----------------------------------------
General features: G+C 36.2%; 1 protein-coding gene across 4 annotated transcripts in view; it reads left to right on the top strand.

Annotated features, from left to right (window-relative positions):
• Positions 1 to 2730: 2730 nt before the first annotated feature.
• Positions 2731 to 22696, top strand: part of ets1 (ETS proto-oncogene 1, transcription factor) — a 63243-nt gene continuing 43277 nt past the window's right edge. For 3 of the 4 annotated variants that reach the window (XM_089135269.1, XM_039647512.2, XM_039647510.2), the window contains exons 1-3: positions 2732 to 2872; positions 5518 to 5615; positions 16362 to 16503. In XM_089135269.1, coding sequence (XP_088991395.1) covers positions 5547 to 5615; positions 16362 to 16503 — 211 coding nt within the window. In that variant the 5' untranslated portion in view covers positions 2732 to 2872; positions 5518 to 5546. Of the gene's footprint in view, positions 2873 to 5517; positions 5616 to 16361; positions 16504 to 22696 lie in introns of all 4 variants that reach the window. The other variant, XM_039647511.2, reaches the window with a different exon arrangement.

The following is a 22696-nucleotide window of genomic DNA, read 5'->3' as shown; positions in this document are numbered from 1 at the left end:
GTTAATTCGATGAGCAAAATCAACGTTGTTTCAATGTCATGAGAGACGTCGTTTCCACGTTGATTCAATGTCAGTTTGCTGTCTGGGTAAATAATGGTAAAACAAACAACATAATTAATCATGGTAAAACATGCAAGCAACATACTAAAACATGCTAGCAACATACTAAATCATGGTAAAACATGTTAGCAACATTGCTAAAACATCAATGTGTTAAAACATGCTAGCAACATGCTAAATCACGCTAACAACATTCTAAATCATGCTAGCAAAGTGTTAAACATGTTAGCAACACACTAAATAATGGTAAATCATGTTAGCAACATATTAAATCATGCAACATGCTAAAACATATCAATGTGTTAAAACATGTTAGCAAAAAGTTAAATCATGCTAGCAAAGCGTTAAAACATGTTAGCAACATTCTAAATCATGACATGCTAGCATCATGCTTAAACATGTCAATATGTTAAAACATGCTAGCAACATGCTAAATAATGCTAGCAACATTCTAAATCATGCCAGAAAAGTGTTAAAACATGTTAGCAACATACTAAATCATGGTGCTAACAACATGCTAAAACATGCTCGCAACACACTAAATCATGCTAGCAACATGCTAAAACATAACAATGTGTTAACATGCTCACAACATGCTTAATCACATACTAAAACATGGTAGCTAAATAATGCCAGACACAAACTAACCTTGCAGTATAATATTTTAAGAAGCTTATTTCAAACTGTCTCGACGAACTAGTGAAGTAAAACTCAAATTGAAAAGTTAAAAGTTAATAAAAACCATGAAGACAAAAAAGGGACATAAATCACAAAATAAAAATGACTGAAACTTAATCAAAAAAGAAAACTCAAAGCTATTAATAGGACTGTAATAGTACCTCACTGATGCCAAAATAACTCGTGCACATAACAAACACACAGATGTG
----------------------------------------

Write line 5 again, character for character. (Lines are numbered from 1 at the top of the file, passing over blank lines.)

The following is a 22696-nucleotide window of genomic DNA, read 5'->3' as shown; positions in this document are numbered from 1 at the left end: